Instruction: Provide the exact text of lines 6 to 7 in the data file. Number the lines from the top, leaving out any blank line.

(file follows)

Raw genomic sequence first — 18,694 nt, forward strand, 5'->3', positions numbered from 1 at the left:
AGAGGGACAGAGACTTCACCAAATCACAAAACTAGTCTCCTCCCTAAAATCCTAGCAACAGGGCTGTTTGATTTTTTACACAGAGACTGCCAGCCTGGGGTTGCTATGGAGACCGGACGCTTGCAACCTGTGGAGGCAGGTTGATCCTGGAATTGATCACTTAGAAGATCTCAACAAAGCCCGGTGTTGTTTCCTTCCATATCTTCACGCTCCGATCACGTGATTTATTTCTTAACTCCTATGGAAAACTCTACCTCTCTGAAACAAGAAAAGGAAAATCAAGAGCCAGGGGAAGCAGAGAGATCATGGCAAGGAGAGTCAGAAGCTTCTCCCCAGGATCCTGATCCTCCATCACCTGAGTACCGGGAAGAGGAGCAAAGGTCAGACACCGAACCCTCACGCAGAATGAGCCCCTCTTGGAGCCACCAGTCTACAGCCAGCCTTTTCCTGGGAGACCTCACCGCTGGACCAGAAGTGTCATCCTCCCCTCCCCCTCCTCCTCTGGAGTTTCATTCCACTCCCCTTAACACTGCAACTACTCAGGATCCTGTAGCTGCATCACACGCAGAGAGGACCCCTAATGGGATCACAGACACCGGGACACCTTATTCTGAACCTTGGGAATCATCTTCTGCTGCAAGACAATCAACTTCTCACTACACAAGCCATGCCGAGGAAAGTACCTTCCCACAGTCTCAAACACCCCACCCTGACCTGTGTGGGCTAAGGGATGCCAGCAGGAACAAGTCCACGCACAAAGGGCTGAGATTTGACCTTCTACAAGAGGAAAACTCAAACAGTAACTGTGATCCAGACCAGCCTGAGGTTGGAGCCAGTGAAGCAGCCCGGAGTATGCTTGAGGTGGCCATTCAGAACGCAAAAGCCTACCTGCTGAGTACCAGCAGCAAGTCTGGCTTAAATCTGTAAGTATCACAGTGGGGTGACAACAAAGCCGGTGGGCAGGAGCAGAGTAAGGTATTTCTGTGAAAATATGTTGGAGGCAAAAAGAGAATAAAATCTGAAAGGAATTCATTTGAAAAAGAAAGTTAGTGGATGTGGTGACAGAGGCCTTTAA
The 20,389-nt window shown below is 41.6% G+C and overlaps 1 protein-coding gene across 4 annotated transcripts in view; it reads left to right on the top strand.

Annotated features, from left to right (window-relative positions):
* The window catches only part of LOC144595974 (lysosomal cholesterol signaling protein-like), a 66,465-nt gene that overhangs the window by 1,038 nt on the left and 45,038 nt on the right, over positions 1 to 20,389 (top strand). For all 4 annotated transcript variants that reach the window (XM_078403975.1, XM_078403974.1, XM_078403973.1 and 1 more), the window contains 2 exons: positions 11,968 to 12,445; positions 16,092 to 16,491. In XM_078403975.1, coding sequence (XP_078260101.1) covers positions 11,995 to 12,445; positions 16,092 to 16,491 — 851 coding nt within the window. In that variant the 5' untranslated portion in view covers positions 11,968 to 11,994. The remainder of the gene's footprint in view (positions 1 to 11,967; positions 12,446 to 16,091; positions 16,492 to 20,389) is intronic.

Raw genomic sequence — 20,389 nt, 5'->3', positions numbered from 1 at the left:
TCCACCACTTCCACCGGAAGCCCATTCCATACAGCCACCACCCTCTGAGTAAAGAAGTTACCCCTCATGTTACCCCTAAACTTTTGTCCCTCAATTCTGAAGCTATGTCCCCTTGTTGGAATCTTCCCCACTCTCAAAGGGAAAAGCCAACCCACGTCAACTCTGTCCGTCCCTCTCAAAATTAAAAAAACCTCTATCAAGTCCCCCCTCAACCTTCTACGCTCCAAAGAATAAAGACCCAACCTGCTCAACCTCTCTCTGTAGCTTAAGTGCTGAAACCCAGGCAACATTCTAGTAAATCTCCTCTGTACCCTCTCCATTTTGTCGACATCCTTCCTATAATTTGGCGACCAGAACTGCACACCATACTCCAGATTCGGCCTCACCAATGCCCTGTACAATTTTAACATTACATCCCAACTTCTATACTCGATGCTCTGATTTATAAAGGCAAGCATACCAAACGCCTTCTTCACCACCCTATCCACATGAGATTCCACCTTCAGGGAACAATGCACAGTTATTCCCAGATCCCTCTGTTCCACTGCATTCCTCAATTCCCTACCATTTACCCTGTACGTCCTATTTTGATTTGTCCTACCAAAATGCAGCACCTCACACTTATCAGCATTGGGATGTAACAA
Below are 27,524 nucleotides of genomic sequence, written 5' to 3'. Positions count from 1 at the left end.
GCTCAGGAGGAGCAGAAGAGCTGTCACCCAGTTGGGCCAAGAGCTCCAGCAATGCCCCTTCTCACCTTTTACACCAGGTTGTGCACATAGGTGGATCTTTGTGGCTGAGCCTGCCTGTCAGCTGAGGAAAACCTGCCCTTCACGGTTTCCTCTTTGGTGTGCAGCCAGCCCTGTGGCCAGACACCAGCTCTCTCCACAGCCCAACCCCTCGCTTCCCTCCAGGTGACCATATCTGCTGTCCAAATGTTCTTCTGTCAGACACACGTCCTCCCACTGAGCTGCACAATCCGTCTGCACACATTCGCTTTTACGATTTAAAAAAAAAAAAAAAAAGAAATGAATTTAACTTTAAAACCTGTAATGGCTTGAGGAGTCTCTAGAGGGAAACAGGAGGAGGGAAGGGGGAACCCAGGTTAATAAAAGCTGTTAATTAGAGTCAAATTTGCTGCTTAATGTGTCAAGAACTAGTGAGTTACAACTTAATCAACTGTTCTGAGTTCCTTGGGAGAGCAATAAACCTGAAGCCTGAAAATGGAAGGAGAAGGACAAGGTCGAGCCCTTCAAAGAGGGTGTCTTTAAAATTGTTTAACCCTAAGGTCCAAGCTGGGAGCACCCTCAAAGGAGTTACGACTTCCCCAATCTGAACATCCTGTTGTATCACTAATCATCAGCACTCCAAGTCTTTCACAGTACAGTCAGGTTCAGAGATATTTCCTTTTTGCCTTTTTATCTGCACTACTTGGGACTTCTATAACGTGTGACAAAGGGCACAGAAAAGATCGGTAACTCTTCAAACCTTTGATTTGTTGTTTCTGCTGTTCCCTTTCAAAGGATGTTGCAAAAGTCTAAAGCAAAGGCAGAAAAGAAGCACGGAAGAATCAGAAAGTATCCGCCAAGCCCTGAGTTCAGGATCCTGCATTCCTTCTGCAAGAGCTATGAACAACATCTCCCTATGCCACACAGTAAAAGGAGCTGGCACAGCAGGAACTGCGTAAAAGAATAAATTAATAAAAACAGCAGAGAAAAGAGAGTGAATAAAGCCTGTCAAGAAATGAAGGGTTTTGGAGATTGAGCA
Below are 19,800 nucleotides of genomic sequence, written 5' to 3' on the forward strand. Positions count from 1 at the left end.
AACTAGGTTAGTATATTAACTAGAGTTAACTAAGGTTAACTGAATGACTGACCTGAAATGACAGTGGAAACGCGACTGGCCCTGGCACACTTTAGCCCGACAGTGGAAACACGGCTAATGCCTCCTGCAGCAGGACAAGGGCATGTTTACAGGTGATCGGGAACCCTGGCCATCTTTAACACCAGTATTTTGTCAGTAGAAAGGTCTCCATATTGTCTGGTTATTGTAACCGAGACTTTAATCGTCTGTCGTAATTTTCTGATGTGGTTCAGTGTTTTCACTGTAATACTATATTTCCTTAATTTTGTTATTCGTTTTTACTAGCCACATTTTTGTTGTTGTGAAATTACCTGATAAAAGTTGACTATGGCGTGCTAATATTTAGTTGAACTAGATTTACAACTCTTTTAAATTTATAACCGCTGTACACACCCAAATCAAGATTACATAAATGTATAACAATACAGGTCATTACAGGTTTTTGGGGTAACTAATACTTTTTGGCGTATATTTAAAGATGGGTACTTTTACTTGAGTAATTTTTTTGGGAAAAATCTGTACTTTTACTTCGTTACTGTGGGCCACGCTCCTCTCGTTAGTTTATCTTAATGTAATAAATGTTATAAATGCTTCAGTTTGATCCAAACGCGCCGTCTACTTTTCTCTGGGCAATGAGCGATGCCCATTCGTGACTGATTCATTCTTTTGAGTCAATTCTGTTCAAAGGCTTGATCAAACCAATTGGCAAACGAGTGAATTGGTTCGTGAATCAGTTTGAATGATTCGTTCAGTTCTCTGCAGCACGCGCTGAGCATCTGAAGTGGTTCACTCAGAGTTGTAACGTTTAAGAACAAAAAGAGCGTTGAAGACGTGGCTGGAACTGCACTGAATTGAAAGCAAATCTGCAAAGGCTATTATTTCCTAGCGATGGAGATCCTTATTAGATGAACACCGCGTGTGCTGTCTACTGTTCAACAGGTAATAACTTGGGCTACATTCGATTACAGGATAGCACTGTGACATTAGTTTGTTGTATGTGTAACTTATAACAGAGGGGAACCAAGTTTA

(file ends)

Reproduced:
Raw genomic sequence — 20,389 nt, 5'->3', positions numbered from 1 at the left:
TCCACCACTTCCACCGGAAGCCCATTCCATACAGCCACCACCCTCTGAGTAAAGAAGTTACCCCTCATGTTACCCCTAAACTTTTGTCCCTCAATTCTGAAGCTATGTCCCCTTGTTGGAATCTTCCCCACTCTCAAAGGGAAAAGCCAACCCACGTCAACTCTGTCCGTCCCTCTCAAAATTAAAAAAACCTCTATCAAGTCCCCCCTCAACCTTCTACGCTCCAAAGAATAAAGACCCAACCTGCTCAACCTCTCTCTGTAGCTTAAGTGCTGAAACCCAGGCAACATTCTAGTAAATCTCCTCTGTACCCTCTCCATTTTGTCGACATCCTTCCTATAATTTGGCGACCAGAACTGCACACCATACTCCAGATTCGGCCTCACCAATGCCCTGTACAATTTTAACATTACATCCCAACTTCTATACTCGATGCTCTGATTTATAAAGGCAAGCATACCAAACGCCTTCTTCACCACCCTATCCACATGAGATTCCACCTTCAGGGAACAATGCACAGTTATTCCCAGATCCCTCTGTTCCACTGCATTCCTCAATTCCCTACCATTTACCCTGTACGTCCTATTTTGATTTGTCCTACCAAAATGCAGCACCTCACACTTATCAGCATTGGGATGTAACAA